The new voice system doesn’t just benefit phone calls. It also makes speaking to your chosen voice assistant - Alexa, Google Assistant or Siri if you’re an iPhone user - more appealing. Clearer instructions means less mishearing, and in turn less snapping at an invisible AI in the middle of the street because it can’t understand that you just want to call your mum. If you go for Amazon’s assistant, you get hands-free activation with the “Alexa” wake word.
A pretty huge advantage that Bose’s cans continue to have over Sony is their ability to be connected to two different devices at once. For example, I can seamlessly hop between listening to a song playing on my iPhone and a movie trailer I want to watch on my iPad Pro. Doing this on my Sony WH-1000XM3s would require me to switch from one to the other in settings, something they bafflingly seem to struggle with all too regularly.
The 700s are compatible with the Bose AR platform that debuted in its Frames sunglasses. Among the handful of audio-centric apps available are NaviGuide AR, which gives you contextual information about your surroundings, and a gesture-controlled interactive stories app called Earplay. It’s all a bit disposable at the moment, though, and definitely not something you should consider when picking your next pair of headphones.
Software - Bugs life
Accessing some of the 700s’ defining features requires you to download the Bose Music app after pairing via Bluetooth. You have to register for a Bose ID before using it too, which is a bit annoying.
But you’ll do it anyway, because it’s here that you can add new devices, jump between existing ones, select your noise cancellation presets, adjust how much of your own voice you can hear on a call, and choose a voice assistant. Although it doesn’t appear to be essential, the app recommends that you’re connected to Wi-Fi when you boot it up.
The clean UI is nice, but I did encounter some buggy behaviour. More than once I’d return to the app just minutes after using it and find myself signed out, and occasionally it would fail to connect despite the headphones being turned on, on my head, and barely a metre from my phone at the time.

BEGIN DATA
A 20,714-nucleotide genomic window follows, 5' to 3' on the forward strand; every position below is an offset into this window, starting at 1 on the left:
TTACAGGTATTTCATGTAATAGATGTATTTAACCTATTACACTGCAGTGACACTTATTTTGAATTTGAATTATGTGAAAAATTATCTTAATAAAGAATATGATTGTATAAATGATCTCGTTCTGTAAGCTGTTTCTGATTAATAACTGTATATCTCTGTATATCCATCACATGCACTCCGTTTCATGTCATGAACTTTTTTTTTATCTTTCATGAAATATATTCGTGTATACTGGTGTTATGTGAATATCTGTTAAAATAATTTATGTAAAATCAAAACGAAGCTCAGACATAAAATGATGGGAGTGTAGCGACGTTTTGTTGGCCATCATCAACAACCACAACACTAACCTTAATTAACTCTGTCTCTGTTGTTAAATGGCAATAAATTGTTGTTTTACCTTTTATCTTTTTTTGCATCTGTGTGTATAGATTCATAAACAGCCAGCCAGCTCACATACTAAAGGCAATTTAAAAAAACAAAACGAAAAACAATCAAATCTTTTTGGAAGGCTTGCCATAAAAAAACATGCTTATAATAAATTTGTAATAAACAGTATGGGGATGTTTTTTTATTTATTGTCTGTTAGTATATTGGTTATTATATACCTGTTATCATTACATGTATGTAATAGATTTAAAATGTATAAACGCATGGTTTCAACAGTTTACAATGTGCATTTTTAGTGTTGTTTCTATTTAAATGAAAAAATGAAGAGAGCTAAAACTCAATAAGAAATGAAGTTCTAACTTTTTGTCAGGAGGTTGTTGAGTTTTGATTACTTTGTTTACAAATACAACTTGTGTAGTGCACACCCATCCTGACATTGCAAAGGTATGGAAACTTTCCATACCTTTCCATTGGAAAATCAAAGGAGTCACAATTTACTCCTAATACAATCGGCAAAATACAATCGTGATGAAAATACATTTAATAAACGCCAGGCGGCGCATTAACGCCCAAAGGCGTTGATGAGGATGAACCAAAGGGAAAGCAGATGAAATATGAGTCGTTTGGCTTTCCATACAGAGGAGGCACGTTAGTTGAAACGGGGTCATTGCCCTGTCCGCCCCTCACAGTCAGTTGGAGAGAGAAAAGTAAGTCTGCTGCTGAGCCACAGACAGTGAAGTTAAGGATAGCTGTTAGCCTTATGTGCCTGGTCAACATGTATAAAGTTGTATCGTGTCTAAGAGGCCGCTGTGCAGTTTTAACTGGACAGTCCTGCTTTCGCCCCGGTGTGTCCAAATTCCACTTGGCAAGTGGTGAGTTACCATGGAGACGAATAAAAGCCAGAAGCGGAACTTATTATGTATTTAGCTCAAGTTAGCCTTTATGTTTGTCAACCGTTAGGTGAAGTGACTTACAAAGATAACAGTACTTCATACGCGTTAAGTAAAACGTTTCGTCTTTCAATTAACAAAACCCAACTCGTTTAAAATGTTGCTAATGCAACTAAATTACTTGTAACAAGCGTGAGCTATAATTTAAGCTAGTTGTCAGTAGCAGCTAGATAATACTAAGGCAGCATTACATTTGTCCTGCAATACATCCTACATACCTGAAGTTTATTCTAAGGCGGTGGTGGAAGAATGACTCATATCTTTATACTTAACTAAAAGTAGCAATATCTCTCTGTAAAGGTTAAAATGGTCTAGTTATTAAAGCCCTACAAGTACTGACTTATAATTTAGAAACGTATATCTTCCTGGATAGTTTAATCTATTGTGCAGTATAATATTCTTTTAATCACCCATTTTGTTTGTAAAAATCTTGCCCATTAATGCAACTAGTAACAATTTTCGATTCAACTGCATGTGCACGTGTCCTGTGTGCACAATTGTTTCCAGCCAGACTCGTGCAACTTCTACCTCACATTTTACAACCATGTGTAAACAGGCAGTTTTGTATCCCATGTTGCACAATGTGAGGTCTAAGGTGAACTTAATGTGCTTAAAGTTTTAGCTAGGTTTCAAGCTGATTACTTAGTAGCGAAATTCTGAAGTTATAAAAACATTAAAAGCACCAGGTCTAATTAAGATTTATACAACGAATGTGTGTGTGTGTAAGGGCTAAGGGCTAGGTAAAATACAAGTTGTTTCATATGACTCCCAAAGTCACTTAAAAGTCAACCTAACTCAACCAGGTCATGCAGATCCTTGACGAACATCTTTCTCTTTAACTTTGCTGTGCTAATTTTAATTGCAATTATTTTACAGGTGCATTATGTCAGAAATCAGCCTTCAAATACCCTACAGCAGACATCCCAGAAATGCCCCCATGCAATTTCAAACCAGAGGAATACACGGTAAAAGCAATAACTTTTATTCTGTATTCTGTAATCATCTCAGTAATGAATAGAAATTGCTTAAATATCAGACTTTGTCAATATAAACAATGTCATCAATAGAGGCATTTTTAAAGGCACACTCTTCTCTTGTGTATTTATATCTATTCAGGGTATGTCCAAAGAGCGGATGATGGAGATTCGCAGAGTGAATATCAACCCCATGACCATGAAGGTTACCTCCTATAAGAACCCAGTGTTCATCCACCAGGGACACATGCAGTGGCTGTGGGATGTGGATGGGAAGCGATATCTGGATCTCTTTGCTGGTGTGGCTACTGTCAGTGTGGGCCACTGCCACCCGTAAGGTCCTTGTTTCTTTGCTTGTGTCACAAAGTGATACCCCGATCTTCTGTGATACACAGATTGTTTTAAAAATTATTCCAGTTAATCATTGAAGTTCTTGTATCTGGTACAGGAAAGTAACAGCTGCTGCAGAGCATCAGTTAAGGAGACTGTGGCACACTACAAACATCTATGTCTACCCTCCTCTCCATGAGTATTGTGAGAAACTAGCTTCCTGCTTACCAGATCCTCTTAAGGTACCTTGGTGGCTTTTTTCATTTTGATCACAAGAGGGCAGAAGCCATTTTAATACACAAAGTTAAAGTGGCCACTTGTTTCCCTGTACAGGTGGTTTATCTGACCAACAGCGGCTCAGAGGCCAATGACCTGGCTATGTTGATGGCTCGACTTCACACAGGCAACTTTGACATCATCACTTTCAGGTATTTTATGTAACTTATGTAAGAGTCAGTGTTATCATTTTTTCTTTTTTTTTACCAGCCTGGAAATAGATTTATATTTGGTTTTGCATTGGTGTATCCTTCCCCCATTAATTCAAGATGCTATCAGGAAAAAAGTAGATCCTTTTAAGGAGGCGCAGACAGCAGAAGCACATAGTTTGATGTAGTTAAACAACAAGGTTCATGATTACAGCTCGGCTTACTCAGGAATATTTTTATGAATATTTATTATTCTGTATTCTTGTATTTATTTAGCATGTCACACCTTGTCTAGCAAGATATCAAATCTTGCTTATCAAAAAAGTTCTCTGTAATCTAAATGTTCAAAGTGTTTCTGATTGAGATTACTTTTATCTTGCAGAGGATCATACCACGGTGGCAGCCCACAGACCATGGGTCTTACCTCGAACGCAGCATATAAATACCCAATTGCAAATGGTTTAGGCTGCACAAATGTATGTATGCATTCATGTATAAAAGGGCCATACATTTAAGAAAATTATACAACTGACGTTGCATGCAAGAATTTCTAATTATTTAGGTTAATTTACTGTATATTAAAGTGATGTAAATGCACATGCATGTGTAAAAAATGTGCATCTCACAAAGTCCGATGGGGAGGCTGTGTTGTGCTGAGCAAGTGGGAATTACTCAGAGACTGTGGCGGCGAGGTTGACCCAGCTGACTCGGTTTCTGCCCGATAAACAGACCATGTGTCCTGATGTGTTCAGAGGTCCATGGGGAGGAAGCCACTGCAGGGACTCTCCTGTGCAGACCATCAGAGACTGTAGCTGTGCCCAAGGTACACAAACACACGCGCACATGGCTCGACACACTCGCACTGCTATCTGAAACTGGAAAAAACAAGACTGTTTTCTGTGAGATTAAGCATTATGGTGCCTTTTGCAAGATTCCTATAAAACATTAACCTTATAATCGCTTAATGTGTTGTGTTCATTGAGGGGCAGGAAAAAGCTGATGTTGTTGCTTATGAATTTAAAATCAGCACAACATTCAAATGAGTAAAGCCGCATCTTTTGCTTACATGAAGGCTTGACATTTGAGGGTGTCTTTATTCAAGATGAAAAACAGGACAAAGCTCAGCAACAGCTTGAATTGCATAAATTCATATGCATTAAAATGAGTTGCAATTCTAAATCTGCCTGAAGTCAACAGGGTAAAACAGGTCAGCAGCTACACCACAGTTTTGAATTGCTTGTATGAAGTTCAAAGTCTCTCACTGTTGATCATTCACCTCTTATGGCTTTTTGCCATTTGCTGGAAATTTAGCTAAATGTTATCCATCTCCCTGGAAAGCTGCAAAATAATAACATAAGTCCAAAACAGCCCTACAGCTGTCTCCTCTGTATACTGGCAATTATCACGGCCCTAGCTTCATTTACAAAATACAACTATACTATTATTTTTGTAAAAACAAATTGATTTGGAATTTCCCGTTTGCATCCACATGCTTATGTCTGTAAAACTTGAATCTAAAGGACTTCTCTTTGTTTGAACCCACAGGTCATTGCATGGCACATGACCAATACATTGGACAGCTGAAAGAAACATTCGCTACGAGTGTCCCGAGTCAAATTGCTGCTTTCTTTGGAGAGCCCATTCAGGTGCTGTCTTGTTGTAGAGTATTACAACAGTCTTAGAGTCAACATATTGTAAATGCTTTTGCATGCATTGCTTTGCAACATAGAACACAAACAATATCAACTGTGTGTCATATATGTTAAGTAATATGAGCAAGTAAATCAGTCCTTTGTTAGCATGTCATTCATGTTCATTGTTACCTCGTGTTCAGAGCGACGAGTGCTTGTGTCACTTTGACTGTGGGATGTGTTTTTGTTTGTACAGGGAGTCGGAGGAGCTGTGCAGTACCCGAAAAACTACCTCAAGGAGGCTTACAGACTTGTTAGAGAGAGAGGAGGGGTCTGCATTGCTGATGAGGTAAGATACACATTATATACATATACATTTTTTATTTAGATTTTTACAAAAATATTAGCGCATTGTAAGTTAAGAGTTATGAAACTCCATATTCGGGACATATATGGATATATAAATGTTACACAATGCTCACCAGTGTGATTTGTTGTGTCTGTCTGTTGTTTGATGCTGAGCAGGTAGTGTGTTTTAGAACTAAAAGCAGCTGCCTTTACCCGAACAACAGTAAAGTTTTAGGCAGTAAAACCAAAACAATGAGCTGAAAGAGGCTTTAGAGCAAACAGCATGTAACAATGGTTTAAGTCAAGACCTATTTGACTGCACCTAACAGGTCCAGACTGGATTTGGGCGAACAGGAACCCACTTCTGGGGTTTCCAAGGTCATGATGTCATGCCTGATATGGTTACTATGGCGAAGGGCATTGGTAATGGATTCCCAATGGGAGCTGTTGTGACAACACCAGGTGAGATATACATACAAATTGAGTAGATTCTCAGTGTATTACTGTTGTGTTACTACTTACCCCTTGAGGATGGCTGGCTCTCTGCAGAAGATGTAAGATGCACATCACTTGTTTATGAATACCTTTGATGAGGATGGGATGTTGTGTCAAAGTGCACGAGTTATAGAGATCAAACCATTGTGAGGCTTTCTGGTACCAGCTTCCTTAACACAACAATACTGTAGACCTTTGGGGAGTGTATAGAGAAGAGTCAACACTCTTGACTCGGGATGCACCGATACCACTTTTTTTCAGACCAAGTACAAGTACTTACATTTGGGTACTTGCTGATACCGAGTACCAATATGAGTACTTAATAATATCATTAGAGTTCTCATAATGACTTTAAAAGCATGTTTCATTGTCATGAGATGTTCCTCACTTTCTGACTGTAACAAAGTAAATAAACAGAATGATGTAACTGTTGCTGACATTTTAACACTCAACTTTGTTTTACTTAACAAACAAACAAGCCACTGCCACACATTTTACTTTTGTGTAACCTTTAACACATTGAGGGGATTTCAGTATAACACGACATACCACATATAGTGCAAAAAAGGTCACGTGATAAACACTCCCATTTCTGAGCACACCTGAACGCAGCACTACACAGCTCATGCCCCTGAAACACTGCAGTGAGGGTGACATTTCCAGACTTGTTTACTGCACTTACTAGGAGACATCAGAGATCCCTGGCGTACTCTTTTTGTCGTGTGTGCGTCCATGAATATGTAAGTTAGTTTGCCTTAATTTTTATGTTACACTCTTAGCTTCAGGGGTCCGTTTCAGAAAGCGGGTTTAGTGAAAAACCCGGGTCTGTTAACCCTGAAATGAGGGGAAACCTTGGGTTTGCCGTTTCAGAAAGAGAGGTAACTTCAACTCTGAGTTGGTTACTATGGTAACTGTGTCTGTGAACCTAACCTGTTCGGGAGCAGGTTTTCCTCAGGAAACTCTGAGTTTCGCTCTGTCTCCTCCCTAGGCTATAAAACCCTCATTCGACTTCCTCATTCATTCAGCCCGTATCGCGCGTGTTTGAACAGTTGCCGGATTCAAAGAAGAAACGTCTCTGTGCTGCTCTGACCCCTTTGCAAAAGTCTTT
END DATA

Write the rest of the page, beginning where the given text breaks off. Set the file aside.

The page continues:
Hopefully these are just early teething problems that’ll quickly be eliminated with updates, because if you’re the kind of person who likes tinkering with settings you’re going to be visiting a lot.
Performance and battery life - Better than ever?
As well as being far more customisable, the noise cancellation in the 700s is as effective as you’d expect from its pioneer, with no feeling of suction or unpleasant hissing to report. Background noise is dampened to a minimum on the higher ANC settings with your music paused, and all but entirely unnoticeable when it’s playing. I should say that I haven’t worn them during a flight yet - the real test for any noise cancelling cans - but Bose is still top of the class in this department.
Audio quality hasn’t had the same dramatic overhaul as the headphones’ design and noise cancelling capabilities, but I think they’re subtly a bit more balanced than the QC35 11s. They’re punchy and sharp, with each instrument being given ample room to breathe, and bass never knocks your head off its neck.
HAIM’s new single ‘Summer Girl’ gives an appropriately warm performance, while Slowthai’s ‘Nothing Great About Britain’ kicks and snarls throughout its three-minute runtime. The 700s have range, make no mistake.
And yet, I still think Sony’s headphones are a more fun listen overall. Their sound is more spacious, more inviting, and richer in bass. You won’t be disappointed with Bose’s latest, but they don’t quite knock Sony off its perch.
The 20 hour battery life, while not the best you can find, is pretty good, and it helps that you’re always notified how much juice you have left when you turn the headphones on. Nobody wants to start plugging in wires these days.
Bose Noise Cancelling Headphones 700 verdict
The 700s USP is undoubtedly its new voice pickup system. If you’re someone who makes a lot of calls on-the-go, you won’t find better. Meanwhile the already exceptional noise cancelling tech is even better, and can be tweaked precisely to the user’s taste.
Other features, like a band’s worth of voice assistants and the slick touch controls, are also winners. It’s just a shame that the app appears to be temperamental - at least for now - and I can’t shake the feeling that, although the 700s are far from sonic slouches - I’d rather be listening to my music on their obvious rival, the Sony WH-1000XM3.
But if call quality and noise cancelling are just as important to you, Bose’s new flagship cans are the new gold standard.